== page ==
A Review of Different Database Types: Relational versus Non-Relational

A Review of Different Database Types: Relational versus Non-Relational

A Review of Different Database Types: Relational versus Non-Relational

Relational databases are also called Relational Database Management Systems (RDBMS) or SQL databases. Historically, the most popular of these have been Microsoft SQL Server, Oracle Database, MySQL, and IBM DB2. The RDBMS’s are used mostly in large enterprise scenarios, with the exception of MySQL, which is also used to store data for Web applications.

All relational databases can be used to manage transaction-oriented applications (OLTP), and most non-relational databases, in the categories of Document Stores and Column Stores, can also be used for OLTP, adding to the confusion between them.  OLTP databases can be thought of as “operational” databases, characterized by frequent, short transactions that include updates, touch a small amount of data, and provide concurrency to thousands (if not more) of transactions (some examples include banking applications and online reservations).

James Serra, a Big Data Evangelist at Microsoft, discussed the many differences, advantages and disadvantages, and various use cases of relational and non-relational databases during his Enterprise Data World 2016 Conference presentation.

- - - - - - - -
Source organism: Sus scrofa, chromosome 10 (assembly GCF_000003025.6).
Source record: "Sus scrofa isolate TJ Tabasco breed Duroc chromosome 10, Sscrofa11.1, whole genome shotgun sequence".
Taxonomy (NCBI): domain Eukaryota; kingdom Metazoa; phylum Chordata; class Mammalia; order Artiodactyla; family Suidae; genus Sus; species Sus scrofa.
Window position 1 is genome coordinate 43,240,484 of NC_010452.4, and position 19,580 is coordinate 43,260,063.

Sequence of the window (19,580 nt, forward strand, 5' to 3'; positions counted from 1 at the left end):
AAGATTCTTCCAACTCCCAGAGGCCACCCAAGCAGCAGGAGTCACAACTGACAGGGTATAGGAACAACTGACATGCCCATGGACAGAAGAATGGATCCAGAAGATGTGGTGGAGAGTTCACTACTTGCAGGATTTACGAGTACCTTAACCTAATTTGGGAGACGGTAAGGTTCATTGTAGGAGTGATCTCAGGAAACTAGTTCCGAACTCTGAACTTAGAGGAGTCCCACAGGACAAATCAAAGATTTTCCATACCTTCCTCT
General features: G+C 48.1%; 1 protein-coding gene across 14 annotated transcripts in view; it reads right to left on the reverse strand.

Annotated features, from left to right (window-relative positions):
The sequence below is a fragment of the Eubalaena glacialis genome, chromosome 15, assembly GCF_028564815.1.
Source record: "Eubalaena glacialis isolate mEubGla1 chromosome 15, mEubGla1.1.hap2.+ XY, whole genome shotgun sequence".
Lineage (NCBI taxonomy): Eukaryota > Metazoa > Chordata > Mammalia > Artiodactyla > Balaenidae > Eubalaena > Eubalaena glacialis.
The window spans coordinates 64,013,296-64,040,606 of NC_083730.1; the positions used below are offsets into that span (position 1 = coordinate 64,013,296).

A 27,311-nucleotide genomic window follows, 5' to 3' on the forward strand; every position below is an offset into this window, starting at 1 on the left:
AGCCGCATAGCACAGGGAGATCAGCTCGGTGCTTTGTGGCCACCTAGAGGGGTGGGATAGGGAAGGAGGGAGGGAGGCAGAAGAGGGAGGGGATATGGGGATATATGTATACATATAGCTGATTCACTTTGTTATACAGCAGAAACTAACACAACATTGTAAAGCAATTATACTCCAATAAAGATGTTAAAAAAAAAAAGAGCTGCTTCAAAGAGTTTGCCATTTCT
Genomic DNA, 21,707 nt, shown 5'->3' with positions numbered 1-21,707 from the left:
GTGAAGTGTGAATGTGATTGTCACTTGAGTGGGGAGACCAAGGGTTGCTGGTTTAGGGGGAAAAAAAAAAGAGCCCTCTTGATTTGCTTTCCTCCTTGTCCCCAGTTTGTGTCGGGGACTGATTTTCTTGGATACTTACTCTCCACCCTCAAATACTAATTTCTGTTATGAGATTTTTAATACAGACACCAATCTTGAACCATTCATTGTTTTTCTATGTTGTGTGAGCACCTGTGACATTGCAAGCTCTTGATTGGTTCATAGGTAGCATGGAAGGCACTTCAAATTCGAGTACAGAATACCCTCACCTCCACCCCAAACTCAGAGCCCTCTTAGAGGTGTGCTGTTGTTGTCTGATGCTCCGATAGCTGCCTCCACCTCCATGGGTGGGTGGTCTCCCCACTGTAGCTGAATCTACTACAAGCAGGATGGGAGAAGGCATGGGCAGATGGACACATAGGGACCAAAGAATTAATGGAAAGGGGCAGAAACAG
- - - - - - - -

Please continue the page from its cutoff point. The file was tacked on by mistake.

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He began by discussing the fact that the integrity of data is very important, so RDBMSs support ACID transactions (Atomicity, Consistency, Isolation, and Durability).  RDBMSs have provided for data integrity needs for decades, but the exponential growth of data over the past 10 years or so, along with many new data types have changed the data equation entirely, and so non-relational databases have grown from such a need.

Non-relational databases are also called NoSQL databases. NoSQL has become an industry standard term, but the name is beginning to lose popularity since it doesn’t fully cover the complexity and range of non-relational data stores that are available. Some of the most known NoSQL or non-relational DBs that Serra discussed are MongoDB, DocumentDB, Cassandra, Coachbase, HBase, Redis, and Neo4j. There are literally hundreds, if not thousands, more.

Hadoop is also part of this entire discussion, said Serra. But, “keep in mind Hadoop is a file system with components made up of Hadoop Distributed File System (HDFS), Yarn, and MapReduce.” So while it is a significant part of the relational and non-relational discussion, it includes many other components as well. For an outline of Hadoop, see the DATAVERSITY® article titled Hadoop Overview: A Big Data Toolkit.

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If an organization is using SQL Server, said Serra,

“And I need to index a few thousand documents and search them. No problem. I can use Full-Text Search. But what happens if I need to store and analyze a few million web pages?”

Enter Hadoop and non-relational databases. Using SQL Server, if an internal company application needs to handle a few thousand transactions per second it’s no problem. SQL Server can handle that with a nice size server. But in a situation where users can enter millions of transactions per second, this becomes a serious problem. Enter NoSQL as a solution, said Serra. But most enterprise data still only needs an RDBMS.

 



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